Carlos Slim, October 24, 2007
|Born||January 28, 1940
Mexico City, Mexico
|Alma mater||Universidad Nacional Autonoma de Mexico – UNAM|
|Occupation||Chairman and CEO, Telmex, Telcel and América Móvil|
|Net worth||▲US$53.5 billion (2010).|
|Spouse(s)||Soumaya Domit (1967–1999; her death); 6 children|
|Children||Carlos, Marco Antonio, Patrick, Soumaya, Vanessa and Johanna|
Carlos Slim Helú (Spanish pronunciation: [ˈkarlos eˈslim eˈlu], Arabic: كارلوس سليم حلو), simply known as Carlos Slim (born January 28, 1940), is a Mexican engineer, businessman and philanthropist largely focused on the telecommunications industry. He is currently the wealthiest person in the world with a net worth of around US$53.5 billion through his holdings.
Slim has a substantial influence over the telecommunications industry in Mexico and much of Latin America. He controls Teléfonos de México (Telmex), Telcel and América Móvil companies. Though he maintains an active involvement in his companies, his three sons—Carlos, Marco Antonio and Patrick Slim Domit—head them on a day-to-day basis.
Slim was born in Mexico City, Mexico. His father, Julián Slim Haddad (Arabic جوليان سليم حداد), arrived in Mexico in 1902 from Lebanon, alone at 14 years of age and speaking no Spanish. He fled the Ottoman Empire, which at the time conscripted young men into its army, causing mothers to send their sons to exile before turning fifteen. Carlos Slim's mother, Linda Helú (Arabic ليندا حلو), was born in Parral, Chihuahua. She was the daughter of José Helú (Arabic جوزيه حلو) and Wadiha Atta (Arabic وضيحة عطا), Lebanese immigrants who arrived in Mexico at the end of the 19th century. They brought the first Arabic printing press to Mexico, and founded one of the first magazines for the Lebanese community in the country. In 1911, Julián established a dry goods store called La Estrella del Oriente (The Eastern Star) and purchased real estate in downtown Mexico City. In August 1926, Julián Slim and Linda Helú married in Mexico City. They had six children, of whom Carlos was the youngest male.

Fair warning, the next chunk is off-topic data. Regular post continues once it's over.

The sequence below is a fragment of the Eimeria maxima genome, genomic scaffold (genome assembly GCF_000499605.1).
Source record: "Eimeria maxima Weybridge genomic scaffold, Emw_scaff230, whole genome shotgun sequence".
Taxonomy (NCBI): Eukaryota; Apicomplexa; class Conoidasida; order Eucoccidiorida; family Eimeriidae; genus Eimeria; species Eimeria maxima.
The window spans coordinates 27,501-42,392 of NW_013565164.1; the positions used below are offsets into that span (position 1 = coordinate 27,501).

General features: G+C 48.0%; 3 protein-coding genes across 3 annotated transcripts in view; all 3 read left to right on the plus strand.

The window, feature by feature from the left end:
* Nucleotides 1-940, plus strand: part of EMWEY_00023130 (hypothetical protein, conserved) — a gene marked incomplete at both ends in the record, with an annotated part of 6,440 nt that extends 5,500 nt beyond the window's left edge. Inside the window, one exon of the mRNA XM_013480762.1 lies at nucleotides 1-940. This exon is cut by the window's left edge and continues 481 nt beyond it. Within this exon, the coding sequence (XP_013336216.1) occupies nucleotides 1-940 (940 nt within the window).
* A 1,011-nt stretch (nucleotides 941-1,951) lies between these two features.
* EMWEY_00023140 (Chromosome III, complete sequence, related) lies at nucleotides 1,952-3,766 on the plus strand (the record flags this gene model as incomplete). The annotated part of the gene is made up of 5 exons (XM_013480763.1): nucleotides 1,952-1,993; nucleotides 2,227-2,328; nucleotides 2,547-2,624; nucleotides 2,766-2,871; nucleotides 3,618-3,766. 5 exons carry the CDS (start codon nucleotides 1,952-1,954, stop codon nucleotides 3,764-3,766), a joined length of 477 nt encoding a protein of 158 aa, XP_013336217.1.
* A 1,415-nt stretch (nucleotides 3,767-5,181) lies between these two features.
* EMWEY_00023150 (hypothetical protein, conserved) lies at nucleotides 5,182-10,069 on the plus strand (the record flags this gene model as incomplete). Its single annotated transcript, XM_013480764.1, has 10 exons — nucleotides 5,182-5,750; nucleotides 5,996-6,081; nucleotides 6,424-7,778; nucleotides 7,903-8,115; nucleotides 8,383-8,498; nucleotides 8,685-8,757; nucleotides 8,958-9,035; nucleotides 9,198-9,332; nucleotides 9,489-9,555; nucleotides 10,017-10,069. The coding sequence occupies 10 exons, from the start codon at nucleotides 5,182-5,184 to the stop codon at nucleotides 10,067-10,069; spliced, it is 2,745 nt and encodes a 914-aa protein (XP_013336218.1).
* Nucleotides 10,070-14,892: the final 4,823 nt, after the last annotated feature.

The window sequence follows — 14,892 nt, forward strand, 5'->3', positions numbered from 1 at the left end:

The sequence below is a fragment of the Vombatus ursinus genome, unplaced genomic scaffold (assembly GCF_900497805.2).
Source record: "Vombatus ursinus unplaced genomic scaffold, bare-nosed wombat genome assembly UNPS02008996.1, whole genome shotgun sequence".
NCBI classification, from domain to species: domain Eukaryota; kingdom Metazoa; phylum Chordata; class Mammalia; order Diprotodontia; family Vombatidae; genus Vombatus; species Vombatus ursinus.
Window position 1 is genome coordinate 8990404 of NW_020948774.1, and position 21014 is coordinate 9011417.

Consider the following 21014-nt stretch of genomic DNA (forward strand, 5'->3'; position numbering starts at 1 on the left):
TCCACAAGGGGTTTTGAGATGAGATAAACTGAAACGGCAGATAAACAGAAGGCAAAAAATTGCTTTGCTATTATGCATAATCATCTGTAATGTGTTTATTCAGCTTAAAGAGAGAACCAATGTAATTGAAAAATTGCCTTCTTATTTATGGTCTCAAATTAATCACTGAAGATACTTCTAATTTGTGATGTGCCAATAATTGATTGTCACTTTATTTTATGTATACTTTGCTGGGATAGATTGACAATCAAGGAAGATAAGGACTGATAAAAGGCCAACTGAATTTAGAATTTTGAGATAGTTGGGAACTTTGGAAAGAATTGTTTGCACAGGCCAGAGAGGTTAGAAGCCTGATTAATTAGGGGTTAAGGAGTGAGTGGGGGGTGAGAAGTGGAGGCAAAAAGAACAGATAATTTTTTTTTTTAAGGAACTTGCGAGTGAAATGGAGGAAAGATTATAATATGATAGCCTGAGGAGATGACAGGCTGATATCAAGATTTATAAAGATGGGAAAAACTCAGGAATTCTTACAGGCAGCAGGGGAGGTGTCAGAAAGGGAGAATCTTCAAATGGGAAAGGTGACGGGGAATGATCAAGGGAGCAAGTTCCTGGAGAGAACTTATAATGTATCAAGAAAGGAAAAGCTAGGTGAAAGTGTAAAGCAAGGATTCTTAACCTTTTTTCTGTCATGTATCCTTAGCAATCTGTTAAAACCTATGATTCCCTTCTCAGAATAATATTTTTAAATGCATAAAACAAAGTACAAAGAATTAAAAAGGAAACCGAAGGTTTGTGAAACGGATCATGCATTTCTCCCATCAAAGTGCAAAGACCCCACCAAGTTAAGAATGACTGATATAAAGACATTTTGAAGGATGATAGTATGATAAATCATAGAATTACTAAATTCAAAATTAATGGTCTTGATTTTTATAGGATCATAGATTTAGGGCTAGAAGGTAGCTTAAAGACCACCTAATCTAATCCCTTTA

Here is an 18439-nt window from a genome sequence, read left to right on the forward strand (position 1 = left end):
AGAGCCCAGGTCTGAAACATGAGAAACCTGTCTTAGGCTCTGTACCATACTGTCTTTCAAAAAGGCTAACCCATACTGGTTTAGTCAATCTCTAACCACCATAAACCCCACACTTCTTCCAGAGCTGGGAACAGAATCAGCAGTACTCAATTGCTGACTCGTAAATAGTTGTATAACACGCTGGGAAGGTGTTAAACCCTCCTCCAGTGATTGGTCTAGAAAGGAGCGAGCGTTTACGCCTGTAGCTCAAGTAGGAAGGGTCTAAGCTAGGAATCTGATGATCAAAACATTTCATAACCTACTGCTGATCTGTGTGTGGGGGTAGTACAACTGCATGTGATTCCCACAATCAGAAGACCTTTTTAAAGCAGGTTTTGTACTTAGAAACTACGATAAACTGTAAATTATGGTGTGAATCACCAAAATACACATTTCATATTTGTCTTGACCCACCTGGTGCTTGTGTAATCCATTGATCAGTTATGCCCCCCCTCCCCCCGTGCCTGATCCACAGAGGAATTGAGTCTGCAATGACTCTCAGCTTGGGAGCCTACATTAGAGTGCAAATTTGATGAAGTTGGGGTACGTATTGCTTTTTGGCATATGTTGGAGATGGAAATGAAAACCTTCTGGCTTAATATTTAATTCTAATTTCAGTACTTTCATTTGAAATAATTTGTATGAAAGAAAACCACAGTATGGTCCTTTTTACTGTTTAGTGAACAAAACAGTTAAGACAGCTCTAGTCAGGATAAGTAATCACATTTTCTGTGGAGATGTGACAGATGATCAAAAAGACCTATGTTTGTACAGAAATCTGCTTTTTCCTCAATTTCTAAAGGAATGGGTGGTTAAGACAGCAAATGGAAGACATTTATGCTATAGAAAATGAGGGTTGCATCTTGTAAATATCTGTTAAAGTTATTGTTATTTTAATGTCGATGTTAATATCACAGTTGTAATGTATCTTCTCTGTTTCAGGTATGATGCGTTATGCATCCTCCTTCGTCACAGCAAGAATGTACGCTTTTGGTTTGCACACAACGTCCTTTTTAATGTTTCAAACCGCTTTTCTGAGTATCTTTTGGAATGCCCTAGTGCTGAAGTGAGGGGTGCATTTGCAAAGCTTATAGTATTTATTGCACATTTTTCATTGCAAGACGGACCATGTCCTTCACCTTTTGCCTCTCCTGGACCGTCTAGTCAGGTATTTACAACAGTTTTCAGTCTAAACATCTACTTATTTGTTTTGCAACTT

Slim studied engineering at the Universidad Nacional Autónoma de México. By the time he was 26 years old, his net worth was $40 million. He married Soumaya Domit Gemayel (Arabic سمية جميل), also a Lebanese-Mexican, in 1967. They had six children and were married for 32 years until Domit died of a kidney ailment in 1999. The youngest daughter, Johanna, is married to Arturo Elías Ayub, a board member of some of Slim's companies.
Slim was able to raise money for a telecommunications company by purchasing standby letters of credit which enabled him to obtain guaranteed loans which provided the capital.
On August 4, 2007, The Wall Street Journal ran a cover story profiling Slim. The article said, "While the market value of his stake in publicly traded companies could decline at any time, at the moment he is probably wealthier than Bill Gates". On March 29, 2007, Slim surpassed Warren Buffett as the world's second richest person with an estimated net worth of US$53.1 billion compared to Buffett's US$52.4 billion. According to The Wall Street Journal, Slim credits part of his ability to discover investment opportunities early to the writings of his friend, futurist author Alvin Toffler.
On August 8, 2007, Fortune reported that Slim had overtaken Gates as the world's richest man. Slim's estimated fortune soared to US$59 billion, based on the value of his public holdings the end of July. Gates' net worth was estimated to be at least US$58 billion.
On March 5, 2008, Forbes ranked Slim as the world's second-richest person, behind Warren Buffett and ahead of Bill Gates. On March 11, 2009, Forbes ranked Slim as the world's third-richest person, behind Gates and Buffett and ahead of Lawrence Ellison.